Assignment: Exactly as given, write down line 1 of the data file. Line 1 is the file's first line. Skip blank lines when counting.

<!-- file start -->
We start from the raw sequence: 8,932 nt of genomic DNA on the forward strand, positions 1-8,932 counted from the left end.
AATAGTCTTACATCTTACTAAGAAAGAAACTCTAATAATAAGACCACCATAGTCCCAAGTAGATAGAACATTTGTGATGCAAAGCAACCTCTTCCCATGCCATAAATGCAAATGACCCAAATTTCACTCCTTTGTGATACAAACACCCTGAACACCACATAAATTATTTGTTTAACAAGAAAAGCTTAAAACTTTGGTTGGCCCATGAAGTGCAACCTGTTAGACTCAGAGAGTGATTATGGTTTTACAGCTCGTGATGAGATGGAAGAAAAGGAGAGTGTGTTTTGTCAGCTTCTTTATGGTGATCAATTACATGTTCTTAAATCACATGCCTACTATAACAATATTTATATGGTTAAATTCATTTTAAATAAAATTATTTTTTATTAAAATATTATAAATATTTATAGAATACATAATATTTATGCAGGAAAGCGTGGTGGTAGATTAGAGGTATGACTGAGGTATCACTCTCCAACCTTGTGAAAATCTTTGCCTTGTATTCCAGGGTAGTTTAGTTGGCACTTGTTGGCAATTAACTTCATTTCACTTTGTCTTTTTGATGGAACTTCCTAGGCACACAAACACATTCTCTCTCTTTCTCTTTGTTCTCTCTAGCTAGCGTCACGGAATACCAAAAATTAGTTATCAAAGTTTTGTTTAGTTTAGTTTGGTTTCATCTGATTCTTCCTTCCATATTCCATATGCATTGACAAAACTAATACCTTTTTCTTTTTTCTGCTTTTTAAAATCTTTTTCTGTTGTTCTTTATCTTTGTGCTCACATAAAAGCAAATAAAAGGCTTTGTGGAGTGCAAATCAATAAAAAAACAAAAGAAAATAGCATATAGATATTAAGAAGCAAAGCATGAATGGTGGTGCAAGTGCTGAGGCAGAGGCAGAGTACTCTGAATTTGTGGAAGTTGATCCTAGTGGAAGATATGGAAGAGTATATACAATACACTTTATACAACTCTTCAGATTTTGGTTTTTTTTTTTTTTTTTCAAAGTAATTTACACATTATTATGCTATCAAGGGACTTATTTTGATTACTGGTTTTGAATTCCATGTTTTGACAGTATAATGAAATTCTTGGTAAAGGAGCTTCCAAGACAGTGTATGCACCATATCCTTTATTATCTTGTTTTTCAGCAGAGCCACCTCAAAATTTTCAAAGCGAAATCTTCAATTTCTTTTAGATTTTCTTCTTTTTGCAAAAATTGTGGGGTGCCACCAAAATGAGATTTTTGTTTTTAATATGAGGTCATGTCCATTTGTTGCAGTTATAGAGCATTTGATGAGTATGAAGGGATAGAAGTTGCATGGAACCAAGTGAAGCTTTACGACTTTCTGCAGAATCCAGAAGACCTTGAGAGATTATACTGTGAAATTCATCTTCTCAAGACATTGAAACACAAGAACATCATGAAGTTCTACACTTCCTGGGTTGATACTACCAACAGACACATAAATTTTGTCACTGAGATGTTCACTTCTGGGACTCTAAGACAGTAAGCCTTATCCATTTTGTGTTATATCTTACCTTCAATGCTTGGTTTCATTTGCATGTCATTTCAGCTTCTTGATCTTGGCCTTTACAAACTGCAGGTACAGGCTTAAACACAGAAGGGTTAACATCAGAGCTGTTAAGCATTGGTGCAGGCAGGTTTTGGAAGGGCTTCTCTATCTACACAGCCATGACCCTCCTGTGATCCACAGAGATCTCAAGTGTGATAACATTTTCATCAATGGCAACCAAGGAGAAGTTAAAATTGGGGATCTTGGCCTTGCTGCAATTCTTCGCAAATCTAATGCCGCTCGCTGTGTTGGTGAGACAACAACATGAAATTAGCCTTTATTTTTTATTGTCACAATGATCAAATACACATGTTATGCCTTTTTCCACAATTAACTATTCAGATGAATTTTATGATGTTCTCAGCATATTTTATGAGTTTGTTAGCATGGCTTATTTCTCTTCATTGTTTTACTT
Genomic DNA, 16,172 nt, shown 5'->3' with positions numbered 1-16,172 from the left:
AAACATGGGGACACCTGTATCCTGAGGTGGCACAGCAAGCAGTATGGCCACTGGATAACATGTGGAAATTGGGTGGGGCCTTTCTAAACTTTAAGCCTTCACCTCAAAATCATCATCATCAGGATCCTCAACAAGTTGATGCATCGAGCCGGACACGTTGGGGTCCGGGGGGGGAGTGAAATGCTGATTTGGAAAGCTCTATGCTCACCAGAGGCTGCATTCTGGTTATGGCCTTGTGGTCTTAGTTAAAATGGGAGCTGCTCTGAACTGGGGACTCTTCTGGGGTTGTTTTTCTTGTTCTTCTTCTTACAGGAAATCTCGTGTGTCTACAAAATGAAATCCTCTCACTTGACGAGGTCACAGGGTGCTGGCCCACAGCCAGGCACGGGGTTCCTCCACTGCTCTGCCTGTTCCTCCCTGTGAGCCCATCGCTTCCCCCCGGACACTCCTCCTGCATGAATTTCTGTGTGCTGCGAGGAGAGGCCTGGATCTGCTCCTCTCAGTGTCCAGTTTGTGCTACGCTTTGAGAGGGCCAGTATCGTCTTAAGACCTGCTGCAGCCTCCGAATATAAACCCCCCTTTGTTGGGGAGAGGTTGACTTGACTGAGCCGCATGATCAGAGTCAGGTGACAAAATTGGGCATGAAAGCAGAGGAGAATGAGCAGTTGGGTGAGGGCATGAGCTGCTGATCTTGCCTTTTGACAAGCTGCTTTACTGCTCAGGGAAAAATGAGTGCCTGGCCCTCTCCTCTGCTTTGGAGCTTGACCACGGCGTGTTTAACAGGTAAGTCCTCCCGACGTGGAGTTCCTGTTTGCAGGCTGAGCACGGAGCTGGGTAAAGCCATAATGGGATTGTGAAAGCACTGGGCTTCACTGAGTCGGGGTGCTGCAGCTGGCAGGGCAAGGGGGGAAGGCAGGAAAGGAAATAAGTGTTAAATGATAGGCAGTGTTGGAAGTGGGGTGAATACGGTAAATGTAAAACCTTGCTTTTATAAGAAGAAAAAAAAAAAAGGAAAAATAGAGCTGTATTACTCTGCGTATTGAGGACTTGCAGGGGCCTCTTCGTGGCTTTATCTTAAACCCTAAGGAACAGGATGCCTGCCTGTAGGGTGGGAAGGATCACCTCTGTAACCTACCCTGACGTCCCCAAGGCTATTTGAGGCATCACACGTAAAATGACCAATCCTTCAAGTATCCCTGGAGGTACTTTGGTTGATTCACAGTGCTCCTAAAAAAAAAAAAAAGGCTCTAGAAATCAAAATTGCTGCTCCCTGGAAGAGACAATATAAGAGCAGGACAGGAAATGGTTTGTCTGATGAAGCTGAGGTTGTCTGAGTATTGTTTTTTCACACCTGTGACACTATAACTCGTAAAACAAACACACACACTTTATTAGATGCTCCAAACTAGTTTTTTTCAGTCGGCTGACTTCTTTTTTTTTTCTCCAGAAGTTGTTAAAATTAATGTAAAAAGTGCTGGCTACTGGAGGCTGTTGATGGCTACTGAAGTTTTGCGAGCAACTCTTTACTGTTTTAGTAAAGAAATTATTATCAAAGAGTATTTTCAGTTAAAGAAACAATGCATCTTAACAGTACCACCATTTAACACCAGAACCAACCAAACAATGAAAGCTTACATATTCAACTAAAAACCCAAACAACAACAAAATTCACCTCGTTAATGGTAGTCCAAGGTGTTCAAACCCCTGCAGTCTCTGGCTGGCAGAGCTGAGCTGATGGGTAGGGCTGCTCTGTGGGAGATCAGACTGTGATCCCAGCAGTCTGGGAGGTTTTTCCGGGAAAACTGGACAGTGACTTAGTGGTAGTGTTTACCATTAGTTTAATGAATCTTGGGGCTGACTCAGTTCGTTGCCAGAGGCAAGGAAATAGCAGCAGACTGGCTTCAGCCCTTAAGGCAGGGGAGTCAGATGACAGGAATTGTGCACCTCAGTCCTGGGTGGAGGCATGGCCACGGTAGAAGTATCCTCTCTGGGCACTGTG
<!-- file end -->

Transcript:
We start from the raw sequence: 8,932 nt of genomic DNA on the forward strand, positions 1-8,932 counted from the left end.